However, a sole representative of the brand to the external stakeholders can be detrimental in cases of transformational changes. So powerful have their associations been with the brands they have lead that any separation of the CEO from the brand has proven detrimental to the brand equity. Given such a dual nature of having the CEO as the chief brand ambassador, companies should be very cautious in their approach to have their flagship brands led.
As much as Steve Jobs came to represent Apple and vice versa, such strong associations might not necessarily be the best strategic thing that can happen to a brand in the long run. Brands should be able to break away from the products and the leaders to achieve their own standing. As such, companies would do well to have their CEOs lead the brands during the initial stages when the brands are being built, wherein strong leadership and single representation may be more crucial.
The relationship between Apple and Steve Jobs illustrates an important aspect of the brand-CEO interaction. Every time Steve Jobs announced he was stepping away due to his health reasons, eventually stepping down as the long-time CEO, and ultimately his demise recently, the external stakeholders have reacted negatively ranging from expression of shock and concern for the brands to outright devaluation of the Apple stock.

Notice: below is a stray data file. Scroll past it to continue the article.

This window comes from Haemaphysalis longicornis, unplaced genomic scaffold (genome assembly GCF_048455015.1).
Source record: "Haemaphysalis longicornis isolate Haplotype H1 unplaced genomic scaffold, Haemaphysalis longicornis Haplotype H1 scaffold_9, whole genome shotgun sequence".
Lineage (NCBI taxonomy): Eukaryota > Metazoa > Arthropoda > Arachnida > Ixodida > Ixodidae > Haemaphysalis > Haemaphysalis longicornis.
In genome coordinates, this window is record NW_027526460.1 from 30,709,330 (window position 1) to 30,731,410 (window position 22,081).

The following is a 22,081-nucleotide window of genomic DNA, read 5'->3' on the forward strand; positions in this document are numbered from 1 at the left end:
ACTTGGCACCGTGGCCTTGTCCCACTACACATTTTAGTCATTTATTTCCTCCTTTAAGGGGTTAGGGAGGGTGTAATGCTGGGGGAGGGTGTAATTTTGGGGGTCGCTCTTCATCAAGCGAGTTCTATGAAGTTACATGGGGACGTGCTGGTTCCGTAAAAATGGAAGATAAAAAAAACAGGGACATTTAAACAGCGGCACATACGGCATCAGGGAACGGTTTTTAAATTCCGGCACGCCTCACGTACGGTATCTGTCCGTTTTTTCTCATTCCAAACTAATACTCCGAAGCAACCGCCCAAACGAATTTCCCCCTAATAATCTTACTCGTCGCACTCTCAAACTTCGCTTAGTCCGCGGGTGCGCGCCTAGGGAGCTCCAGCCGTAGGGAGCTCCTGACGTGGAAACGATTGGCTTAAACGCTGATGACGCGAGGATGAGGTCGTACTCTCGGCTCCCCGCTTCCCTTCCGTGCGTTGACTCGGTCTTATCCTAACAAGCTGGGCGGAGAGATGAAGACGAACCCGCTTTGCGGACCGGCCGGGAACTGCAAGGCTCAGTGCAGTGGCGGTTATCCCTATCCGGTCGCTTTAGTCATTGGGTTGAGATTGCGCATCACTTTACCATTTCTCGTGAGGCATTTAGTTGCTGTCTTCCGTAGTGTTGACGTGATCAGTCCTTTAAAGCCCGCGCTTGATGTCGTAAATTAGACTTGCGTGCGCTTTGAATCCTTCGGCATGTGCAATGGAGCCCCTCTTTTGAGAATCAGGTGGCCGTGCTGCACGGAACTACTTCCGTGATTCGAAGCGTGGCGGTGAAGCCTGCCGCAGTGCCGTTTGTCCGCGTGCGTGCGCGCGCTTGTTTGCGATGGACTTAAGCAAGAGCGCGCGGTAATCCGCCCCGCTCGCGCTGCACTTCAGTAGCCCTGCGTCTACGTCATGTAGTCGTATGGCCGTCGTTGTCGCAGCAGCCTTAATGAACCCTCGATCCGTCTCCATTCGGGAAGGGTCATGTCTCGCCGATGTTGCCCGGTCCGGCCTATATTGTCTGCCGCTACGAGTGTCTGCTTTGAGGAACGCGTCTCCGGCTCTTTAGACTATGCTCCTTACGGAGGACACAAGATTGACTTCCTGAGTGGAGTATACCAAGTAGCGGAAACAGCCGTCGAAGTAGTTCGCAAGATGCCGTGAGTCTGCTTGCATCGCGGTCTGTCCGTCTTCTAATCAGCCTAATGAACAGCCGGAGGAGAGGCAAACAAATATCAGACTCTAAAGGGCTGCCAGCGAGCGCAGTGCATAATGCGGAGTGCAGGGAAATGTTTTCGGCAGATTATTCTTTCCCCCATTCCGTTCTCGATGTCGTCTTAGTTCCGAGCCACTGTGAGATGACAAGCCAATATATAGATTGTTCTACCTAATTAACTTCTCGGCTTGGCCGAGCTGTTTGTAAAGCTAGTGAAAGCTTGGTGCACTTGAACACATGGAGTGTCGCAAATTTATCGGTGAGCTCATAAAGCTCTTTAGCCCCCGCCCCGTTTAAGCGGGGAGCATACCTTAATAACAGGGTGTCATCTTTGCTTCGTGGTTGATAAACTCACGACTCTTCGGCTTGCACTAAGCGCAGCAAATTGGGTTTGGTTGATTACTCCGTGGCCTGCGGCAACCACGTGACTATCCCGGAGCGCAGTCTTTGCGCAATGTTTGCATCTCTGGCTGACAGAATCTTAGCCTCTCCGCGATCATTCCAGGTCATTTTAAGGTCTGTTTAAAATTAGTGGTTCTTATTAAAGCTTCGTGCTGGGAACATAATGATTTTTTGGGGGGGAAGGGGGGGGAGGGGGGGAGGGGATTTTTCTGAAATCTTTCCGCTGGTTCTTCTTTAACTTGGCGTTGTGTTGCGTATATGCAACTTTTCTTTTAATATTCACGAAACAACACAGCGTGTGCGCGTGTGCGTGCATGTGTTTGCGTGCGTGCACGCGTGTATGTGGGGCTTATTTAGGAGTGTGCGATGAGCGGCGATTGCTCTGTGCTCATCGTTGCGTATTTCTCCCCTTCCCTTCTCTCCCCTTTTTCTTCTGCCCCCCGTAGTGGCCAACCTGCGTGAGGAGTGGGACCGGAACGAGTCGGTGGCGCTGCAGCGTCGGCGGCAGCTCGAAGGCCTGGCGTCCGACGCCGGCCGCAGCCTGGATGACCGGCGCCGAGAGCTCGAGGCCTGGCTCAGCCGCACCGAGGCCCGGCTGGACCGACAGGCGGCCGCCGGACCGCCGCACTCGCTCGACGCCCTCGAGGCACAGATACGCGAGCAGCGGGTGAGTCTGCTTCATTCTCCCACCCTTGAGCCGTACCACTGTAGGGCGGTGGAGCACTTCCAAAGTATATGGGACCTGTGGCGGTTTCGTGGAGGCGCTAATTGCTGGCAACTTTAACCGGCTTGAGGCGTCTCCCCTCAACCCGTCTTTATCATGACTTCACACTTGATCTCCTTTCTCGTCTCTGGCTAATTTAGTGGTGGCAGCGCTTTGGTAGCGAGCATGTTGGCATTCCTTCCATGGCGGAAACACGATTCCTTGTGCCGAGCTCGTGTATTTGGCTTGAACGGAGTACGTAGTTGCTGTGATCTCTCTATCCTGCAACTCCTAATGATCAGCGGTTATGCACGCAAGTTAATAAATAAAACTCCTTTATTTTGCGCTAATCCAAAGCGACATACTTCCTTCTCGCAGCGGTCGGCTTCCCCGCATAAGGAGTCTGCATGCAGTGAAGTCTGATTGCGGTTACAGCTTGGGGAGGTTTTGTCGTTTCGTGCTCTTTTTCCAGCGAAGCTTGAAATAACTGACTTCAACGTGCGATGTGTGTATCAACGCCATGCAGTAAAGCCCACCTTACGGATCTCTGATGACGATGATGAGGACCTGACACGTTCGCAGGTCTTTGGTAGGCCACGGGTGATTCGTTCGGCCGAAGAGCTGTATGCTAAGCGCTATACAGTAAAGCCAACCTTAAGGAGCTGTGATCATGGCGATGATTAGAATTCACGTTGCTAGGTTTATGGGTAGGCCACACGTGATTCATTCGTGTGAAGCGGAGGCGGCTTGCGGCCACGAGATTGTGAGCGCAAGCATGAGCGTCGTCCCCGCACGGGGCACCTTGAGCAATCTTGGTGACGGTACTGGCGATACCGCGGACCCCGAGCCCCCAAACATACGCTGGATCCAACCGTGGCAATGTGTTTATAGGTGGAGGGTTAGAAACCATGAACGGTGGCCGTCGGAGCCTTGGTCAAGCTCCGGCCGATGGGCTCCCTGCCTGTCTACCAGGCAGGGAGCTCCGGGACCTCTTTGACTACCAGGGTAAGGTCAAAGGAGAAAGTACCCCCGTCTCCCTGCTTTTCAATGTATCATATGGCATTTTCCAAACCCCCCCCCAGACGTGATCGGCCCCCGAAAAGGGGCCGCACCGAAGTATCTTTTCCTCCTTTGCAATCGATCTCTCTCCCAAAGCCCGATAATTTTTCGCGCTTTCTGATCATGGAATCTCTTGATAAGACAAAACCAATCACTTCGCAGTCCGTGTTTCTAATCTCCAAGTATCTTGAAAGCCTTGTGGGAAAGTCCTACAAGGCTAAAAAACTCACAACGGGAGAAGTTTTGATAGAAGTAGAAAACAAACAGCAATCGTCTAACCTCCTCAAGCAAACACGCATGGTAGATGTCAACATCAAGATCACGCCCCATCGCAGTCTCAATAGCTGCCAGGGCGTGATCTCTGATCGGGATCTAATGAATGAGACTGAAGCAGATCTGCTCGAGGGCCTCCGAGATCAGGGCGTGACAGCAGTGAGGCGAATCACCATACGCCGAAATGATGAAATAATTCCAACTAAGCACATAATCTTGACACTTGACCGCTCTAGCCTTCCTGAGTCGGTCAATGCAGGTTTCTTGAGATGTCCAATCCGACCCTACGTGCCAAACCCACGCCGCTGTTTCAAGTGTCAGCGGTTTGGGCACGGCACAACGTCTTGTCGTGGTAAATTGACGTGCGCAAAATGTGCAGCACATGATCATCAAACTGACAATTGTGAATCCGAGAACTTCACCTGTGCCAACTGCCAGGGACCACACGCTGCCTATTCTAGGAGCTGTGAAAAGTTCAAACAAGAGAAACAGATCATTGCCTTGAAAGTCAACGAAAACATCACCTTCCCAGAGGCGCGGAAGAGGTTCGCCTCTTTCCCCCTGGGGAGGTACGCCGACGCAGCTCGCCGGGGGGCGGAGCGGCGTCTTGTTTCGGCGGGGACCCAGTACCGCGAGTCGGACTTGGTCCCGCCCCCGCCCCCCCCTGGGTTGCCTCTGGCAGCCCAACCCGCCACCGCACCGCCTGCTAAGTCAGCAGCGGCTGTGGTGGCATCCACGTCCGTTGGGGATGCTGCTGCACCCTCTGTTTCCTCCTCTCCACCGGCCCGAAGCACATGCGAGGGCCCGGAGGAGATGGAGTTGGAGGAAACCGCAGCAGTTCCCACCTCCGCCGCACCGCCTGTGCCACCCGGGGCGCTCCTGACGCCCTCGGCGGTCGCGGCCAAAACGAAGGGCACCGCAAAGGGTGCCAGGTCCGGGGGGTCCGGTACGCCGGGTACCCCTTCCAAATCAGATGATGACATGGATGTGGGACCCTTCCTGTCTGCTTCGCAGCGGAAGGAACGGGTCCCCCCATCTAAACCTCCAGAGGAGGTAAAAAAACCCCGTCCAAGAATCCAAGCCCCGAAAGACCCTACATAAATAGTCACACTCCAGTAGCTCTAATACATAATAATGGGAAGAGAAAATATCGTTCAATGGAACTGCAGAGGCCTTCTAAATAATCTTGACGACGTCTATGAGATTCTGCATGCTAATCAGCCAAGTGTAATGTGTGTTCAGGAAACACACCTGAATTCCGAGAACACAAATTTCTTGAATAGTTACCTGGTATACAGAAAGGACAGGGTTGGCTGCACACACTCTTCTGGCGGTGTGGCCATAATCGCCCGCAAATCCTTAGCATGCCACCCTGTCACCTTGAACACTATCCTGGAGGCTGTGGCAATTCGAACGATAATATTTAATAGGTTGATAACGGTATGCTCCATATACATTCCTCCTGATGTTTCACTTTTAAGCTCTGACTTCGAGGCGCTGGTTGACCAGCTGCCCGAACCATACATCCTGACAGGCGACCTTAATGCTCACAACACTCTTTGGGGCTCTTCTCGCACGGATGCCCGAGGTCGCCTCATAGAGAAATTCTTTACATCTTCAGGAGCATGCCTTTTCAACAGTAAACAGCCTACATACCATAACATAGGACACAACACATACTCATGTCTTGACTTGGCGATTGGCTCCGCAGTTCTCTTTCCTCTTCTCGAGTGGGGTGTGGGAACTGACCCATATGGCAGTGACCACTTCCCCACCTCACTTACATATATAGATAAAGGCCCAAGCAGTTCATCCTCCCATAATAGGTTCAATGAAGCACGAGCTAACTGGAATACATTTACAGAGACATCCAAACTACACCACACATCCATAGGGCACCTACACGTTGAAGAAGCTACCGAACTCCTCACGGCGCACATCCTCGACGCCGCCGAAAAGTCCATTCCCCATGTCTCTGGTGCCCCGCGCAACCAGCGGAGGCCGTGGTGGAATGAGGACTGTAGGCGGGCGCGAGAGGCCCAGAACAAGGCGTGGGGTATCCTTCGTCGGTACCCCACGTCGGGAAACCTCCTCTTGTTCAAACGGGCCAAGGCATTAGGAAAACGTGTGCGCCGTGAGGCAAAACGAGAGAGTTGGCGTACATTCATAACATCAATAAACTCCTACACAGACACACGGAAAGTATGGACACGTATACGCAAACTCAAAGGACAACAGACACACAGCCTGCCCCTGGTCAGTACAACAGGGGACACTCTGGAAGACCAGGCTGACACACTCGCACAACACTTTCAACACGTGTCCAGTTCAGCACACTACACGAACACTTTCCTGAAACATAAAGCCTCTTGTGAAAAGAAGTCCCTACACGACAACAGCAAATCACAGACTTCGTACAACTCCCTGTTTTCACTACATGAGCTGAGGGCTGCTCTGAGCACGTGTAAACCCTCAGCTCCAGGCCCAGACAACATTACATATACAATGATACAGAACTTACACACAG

Although the necessity of unity of command at the top is crucial for brands as they are being built, especially to strategize and build a resonating brand culture that can stand the test of time and geography, its importance gradually recedes as the company enters the brand expansion phase. More so, global iconic brands should actively seek to broaden their brand champions beyond their CEOs, especially as they seek to transition from the birth phase to the growth phase.
With more brands in the corporate brand portfolio, newer markets, broader scale and scope, brands are well served by a team of top executives serving as brand ambassadors. In the case of Apple, although Tim Cook who became the new CEO of Apple has worked for years with Steve Jobs in nurturing and growing the brand, Apple failed to effectively communicate the shared responsibility at the top to external stakeholders.
Such a shared responsibility of representing the brand internally to employees and externally to multiple stakeholders with other top executives not only lends credibility to the top leadership’s relationship with the brand but also enables smoother transitions in the face of transformational changes such as CEO succession, product launches, international market entry and intense brand competition.
Given these, global brands should strategically expand their set of brand ambassadors to include other senior leaders, and more importantly, be aggressive in conveying such moves to external stakeholder in order to minimize any detrimental effects. Furthermore, such a strategy becomes extremely important as the brands aggressively pursue growth and the brand portfolio gets bigger and the strategic scope larger.